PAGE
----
Page 80 - Cityview May-June 2017
P. 80

KN: How do you like your
product best?
AB: As I’ve gotten older, I can’t eat this stuff every day, so I try to, as we say in East Tennessee, save up for certain times of the year. Right now, it’s time to go to the mountains and get ramps. I’m going to take some unsmoked bacon, some country ham, and fry all that and
cook the ramps in the
mountains. That’s one
of my favorite ways to
use the product. I just
had my little 5-year-old granddaughter come
down yesterday and
help grandpa sow a
lettuce bed. I love to
have the killed lettuce:
the wilted lettuce
and onions with the
hot grease and a little
vinegar and sugar in
the spring of the year.
For me, that’s as much
of a delicacy as foie
gras or caviar. It’s an
incredible treat.
KN: We’ve talked
about the process,
but what about
the pig itself and
how you choose
what pork to use.
AB: On a trip to New
York, I got to serve on a panel with some other culinary heavyweights, one of whom wrote about an exploit of his across Europe to find the perfect ham. That was an epiphany moment for me. I had always known that my pork was not as good as what my grandparents in Virginia had made. I came back from that trip bent on finding better pork. It’s been a passion ever since.
KN: And you’ve pursued it?
AB: We got into the game very early;
we started buying all of the heritage pork we could get, pasture-raised. We try to find antibiotic-free pork. Old breeds of pigs, primarily. They have a little bit more intermuscular fat and marble than the regular pork. You know, you can’t make something good if you don’t start out with something good.
out there now who are trying to raise the kind of pigs we’re looking for, and finding this pork is always a challenge. Now, it’s become a greater challenge because great chefs all over the country are competing with us for that same pork we’re chasing.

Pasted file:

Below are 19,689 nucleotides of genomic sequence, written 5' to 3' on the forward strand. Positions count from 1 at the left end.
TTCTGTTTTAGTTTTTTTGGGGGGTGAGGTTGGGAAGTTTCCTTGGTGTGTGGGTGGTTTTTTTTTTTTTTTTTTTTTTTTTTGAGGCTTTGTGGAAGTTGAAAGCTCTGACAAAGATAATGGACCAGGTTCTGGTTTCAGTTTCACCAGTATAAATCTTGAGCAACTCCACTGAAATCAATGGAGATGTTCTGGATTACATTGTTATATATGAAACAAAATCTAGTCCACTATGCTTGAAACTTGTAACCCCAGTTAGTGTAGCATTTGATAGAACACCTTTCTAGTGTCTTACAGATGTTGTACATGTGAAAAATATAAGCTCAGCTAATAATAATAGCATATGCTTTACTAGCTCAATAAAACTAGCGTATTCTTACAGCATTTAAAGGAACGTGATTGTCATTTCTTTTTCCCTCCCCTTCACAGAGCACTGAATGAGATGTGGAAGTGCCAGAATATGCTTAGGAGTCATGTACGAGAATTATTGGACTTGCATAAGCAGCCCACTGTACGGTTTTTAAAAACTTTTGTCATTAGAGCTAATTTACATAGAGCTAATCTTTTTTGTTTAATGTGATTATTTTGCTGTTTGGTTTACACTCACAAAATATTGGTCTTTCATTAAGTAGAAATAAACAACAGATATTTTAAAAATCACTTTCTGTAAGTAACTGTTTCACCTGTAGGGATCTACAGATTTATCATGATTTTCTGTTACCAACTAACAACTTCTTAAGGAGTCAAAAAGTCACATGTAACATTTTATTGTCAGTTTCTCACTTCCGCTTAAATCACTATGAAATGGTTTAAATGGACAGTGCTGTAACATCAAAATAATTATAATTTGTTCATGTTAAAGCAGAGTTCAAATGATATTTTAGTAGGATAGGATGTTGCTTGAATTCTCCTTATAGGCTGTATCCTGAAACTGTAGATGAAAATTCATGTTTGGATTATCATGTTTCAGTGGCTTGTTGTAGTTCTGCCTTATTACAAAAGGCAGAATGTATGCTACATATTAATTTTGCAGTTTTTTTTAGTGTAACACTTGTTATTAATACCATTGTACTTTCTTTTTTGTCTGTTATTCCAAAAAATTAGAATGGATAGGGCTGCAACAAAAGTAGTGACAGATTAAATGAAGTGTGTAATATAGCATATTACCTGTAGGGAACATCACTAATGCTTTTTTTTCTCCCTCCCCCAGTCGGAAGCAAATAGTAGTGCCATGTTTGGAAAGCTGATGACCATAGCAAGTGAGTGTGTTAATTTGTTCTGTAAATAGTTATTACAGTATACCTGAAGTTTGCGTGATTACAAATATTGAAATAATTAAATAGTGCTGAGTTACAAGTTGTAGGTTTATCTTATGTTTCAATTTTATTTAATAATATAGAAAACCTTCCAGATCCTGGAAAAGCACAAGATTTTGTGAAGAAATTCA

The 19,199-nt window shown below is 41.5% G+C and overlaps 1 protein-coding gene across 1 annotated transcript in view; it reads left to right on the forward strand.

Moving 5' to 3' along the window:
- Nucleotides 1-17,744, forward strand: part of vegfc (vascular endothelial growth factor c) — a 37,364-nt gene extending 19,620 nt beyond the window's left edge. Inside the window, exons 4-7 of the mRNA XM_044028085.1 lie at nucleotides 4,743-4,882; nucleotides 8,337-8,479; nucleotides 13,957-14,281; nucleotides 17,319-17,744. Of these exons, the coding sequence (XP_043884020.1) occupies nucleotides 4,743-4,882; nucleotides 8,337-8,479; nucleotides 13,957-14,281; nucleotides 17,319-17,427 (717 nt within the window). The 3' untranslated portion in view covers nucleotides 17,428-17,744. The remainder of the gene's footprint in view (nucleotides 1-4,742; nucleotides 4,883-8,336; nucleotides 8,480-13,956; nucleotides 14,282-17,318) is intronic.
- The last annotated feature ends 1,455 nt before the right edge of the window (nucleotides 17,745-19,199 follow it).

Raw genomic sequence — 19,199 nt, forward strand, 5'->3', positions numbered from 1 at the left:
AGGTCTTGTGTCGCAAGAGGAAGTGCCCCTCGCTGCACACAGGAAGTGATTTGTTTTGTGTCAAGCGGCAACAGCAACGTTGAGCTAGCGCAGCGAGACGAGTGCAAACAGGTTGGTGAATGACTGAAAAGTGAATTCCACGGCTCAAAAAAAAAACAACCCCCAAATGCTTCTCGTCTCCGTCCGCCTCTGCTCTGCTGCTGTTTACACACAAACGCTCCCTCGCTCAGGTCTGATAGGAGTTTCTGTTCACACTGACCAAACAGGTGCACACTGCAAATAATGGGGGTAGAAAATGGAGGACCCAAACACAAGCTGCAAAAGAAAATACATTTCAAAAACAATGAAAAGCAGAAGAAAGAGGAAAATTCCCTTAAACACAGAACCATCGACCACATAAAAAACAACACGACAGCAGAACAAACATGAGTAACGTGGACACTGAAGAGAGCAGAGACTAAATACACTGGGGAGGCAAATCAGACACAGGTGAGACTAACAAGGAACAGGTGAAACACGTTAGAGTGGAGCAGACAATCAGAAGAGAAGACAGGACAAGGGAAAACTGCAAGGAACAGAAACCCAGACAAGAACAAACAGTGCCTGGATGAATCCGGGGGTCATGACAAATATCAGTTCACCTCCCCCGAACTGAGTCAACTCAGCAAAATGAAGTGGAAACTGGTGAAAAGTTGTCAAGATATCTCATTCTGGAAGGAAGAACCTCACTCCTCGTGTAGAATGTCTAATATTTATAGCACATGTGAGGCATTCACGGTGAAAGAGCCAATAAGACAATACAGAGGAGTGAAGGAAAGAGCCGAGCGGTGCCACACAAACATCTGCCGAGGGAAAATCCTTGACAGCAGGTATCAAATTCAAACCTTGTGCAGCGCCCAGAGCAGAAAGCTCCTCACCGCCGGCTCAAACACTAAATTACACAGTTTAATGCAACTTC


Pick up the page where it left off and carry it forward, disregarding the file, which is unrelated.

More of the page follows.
[At this point, Benton allows us to sample some 24-month,
thin-sliced Benton’s prosciutto.]
KN: Do you see yourself continuing to expand?
AB: You know, we’ve expanded continually ever since we’ve been in business, so I’m not sure what the answer to that is. We’ve never had a goal of making
a lot of ham; we really just want to make a world-class product. I’ll tell you something that I’m proud of. I was selling to places
in Chicago and New Orleans, and other places, the West Coast. But I didn’t dream there was a market
in my home state. I just thought all of us hillbillies grew up
eating this stuff, and honestly, when I figured out that there was a market in state, I’ve never been prouder of anything. If these folks like it, it must be good.
[He pauses.]
But you like that 24-month stuff? KN: I LOVE that 24-month stuff. Keith Norris is editor of Cityview.
KN: Do you try to source from Tennessee, or do you have to go outside the region?
AB: Unfortunately, with the demise of the meat packing houses here in the south, there are very few hogs raised in Tennessee, now. One of my best sources is a broker in, of all places, Brooklyn, NY. He put together about 500 or more small farmers scattered over two or three states in the Midwest that raise these old breeds of hogs on pasture,
no antibiotics. There’s lots of farmers
around town
AlAn Benton
78 MAY  JUNE 2017

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